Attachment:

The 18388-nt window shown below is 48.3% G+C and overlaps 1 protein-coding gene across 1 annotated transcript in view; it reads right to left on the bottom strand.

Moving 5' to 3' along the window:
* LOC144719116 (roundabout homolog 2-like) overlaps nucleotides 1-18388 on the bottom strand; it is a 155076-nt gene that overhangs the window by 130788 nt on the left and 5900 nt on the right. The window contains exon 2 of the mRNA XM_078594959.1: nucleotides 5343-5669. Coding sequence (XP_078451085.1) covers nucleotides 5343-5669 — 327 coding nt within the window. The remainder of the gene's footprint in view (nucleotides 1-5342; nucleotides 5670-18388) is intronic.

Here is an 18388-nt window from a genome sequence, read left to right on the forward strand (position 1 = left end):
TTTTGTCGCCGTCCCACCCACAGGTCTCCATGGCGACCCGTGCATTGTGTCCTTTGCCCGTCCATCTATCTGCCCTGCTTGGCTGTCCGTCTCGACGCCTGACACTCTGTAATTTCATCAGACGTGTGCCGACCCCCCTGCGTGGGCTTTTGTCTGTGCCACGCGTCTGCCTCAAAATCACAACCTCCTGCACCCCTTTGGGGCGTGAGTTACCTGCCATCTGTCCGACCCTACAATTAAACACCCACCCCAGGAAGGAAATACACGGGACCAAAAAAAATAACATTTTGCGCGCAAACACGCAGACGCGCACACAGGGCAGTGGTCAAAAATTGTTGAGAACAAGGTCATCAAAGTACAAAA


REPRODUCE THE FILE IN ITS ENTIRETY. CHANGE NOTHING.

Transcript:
The 18388-nt window shown below is 48.3% G+C and overlaps 1 protein-coding gene across 1 annotated transcript in view; it reads right to left on the bottom strand.

Moving 5' to 3' along the window:
* LOC144719116 (roundabout homolog 2-like) overlaps nucleotides 1-18388 on the bottom strand; it is a 155076-nt gene that overhangs the window by 130788 nt on the left and 5900 nt on the right. The window contains exon 2 of the mRNA XM_078594959.1: nucleotides 5343-5669. Coding sequence (XP_078451085.1) covers nucleotides 5343-5669 — 327 coding nt within the window. The remainder of the gene's footprint in view (nucleotides 1-5342; nucleotides 5670-18388) is intronic.

Here is an 18388-nt window from a genome sequence, read left to right on the forward strand (position 1 = left end):
TTTTGTCGCCGTCCCACCCACAGGTCTCCATGGCGACCCGTGCATTGTGTCCTTTGCCCGTCCATCTATCTGCCCTGCTTGGCTGTCCGTCTCGACGCCTGACACTCTGTAATTTCATCAGACGTGTGCCGACCCCCCTGCGTGGGCTTTTGTCTGTGCCACGCGTCTGCCTCAAAATCACAACCTCCTGCACCCCTTTGGGGCGTGAGTTACCTGCCATCTGTCCGACCCTACAATTAAACACCCACCCCAGGAAGGAAATACACGGGACCAAAAAAAATAACATTTTGCGCGCAAACACGCAGACGCGCACACAGGGCAGTGGTCAAAAATTGTTGAGAACAAGGTCATCAAAGTACAAAA